Archive for May, 2009

AnyClient file transfer tool

Thursday, May 21st, 2009

runs as Online Serviceruns on Linuxruns on Macruns on Windows
screenshot of AnyClient

It's a big world out there. If you want to share your work, whether ideas, images, or what-have-you, with everybody else, you've got to move it from your desktop onto the appropriate server. Whether it's a web page, a file archive, or some more exotic location, nobody will appreciate your brilliance until they see your stuff.

AnyClient is a platform-independent file transfer tool. Written in Java, you can use it for bare-bones FTP exchanges, encrypted SFTP transfers, or even for WebDAV sessions. You can choose to download it and install it on your local machine, or run it via a Java applet through your web browser, with no installation required. Either way, you can save your connection information in a site profile, allowing you to easily connect to your servers again and again.

AnyClient is a free application. You'll need to have an appropriate version of the Java runtime installed on your system.

Download AnyClient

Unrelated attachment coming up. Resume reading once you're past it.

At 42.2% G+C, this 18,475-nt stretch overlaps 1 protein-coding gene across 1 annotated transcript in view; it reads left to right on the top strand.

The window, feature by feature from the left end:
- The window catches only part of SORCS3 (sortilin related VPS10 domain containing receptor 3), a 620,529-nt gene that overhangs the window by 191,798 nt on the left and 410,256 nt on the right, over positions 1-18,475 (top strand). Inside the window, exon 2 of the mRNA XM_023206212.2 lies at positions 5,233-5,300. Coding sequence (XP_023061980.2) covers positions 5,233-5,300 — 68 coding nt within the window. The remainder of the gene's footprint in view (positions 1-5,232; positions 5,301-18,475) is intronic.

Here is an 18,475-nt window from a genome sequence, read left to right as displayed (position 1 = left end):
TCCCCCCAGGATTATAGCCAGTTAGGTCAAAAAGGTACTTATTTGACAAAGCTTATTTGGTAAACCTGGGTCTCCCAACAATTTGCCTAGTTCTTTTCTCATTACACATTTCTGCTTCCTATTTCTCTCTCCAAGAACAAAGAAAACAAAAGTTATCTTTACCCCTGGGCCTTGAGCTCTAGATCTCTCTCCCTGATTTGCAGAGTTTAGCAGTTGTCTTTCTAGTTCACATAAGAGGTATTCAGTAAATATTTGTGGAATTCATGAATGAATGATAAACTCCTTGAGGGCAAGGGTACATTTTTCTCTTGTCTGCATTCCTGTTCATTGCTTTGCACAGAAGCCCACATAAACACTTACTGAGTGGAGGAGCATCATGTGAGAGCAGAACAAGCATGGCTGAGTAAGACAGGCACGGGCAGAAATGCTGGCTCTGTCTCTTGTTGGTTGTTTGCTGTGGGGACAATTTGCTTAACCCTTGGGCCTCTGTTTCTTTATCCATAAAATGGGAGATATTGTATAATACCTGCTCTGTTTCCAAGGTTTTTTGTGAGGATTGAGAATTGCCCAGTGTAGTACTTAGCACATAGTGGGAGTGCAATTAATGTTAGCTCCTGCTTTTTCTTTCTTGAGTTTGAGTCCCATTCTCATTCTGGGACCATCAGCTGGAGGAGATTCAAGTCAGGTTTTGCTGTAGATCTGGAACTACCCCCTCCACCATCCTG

Draw graphs with Graph

Wednesday, May 20th, 2009

runs on Windows
screenshot of Graph

How do you know if you're a real math nerd? Does your heart go pitter-pat at the very thought of a pair of Cartesian coordinates? Are functions your life? Maybe you should take Graph out for a spin.

Graph lets you draw all kinds of functions—normal functions, parameter functions, polar functions. It's got built-in trig and log functions as well. Enter your parameters, choose the appearance you want—fonts, colors, axes—and go. Use shading to fill the area under a curve. Give it a series of points and it'll draw a trend line for you. When you're all done, you can even save your handiwork as an image (PNG, BMP, JPEG) or as a PDF.

Graph is a free Windows application. You should be able to use it on systems running Win98 and later.

Download Graph

Reduce onscreen distractions with Backdrop

Tuesday, May 19th, 2009

runs on Mac
screenshot of Backdrop

Are you easily distracted? Do you have to turn your email off to keep from taking a look each time a new email from your favorite Nigerian prince comes in? Does your IM app keep you busy all day? If you lose your concentration every time something shiny flashes at you from your screen, maybe it's time to suppress all that extraneous activity on your computer.

If this all sounds like you, Backdrop can help make your life a little easier and more productive. Just fire it up, and it fills your screen, successfully obscuring all the apps running on your system except for the front-most application. Now instead of getting all bogged down with all the excitement happening in the background, you can focus on the task at hand, and actually get some work done.